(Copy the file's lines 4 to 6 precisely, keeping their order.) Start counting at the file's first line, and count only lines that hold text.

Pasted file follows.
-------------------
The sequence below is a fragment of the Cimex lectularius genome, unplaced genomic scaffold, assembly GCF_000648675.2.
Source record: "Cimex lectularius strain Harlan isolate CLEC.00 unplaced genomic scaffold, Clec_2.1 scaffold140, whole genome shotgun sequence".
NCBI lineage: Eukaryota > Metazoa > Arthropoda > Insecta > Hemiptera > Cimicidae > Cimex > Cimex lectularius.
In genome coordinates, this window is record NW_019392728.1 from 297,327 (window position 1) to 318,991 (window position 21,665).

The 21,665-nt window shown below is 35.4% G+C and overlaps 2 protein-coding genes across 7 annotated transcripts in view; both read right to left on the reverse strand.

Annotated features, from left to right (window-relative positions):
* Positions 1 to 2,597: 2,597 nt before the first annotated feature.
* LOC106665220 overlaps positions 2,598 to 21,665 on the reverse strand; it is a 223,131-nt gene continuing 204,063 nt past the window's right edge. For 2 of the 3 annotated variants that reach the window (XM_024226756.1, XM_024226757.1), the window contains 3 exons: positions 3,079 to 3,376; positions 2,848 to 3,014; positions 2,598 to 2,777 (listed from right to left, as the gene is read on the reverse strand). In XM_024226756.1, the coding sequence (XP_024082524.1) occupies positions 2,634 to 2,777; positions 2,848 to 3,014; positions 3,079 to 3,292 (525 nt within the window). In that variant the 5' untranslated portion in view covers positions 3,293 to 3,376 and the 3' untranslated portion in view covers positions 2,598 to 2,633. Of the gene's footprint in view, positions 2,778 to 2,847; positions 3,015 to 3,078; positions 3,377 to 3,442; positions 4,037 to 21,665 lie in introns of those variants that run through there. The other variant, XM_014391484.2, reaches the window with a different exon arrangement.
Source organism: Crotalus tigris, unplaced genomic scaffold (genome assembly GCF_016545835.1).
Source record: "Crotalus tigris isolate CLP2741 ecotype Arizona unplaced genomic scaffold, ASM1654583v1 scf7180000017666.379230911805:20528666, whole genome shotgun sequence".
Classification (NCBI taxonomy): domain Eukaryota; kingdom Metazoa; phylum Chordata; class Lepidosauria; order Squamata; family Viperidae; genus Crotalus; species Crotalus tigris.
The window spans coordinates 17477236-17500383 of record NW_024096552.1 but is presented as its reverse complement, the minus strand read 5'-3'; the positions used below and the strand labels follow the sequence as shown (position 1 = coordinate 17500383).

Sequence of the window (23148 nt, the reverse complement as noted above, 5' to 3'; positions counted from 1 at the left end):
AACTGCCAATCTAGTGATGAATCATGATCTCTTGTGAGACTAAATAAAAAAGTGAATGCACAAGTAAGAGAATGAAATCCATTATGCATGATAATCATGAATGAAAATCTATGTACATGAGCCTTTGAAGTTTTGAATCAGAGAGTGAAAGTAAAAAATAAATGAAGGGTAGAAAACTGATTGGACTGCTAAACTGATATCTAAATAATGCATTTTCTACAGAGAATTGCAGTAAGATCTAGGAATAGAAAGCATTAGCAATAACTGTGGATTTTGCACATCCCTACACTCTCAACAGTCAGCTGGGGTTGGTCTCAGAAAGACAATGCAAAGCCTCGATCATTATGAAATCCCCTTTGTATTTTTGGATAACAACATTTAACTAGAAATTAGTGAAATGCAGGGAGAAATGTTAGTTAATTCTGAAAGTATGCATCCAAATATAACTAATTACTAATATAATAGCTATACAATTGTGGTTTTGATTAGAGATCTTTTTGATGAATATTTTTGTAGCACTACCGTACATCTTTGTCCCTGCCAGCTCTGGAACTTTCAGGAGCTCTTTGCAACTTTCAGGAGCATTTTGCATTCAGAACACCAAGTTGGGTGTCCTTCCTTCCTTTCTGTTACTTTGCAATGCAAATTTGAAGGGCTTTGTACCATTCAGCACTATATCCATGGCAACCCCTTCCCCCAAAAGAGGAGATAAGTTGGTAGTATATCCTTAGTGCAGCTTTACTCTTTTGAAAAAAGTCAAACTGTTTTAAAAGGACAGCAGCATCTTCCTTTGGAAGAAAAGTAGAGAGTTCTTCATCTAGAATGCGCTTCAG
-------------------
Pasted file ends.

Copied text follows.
In genome coordinates, this window is record NW_019392728.1 from 297,327 (window position 1) to 318,991 (window position 21,665).

The 21,665-nt window shown below is 35.4% G+C and overlaps 2 protein-coding genes across 7 annotated transcripts in view; both read right to left on the reverse strand.

Annotated features, from left to right (window-relative positions):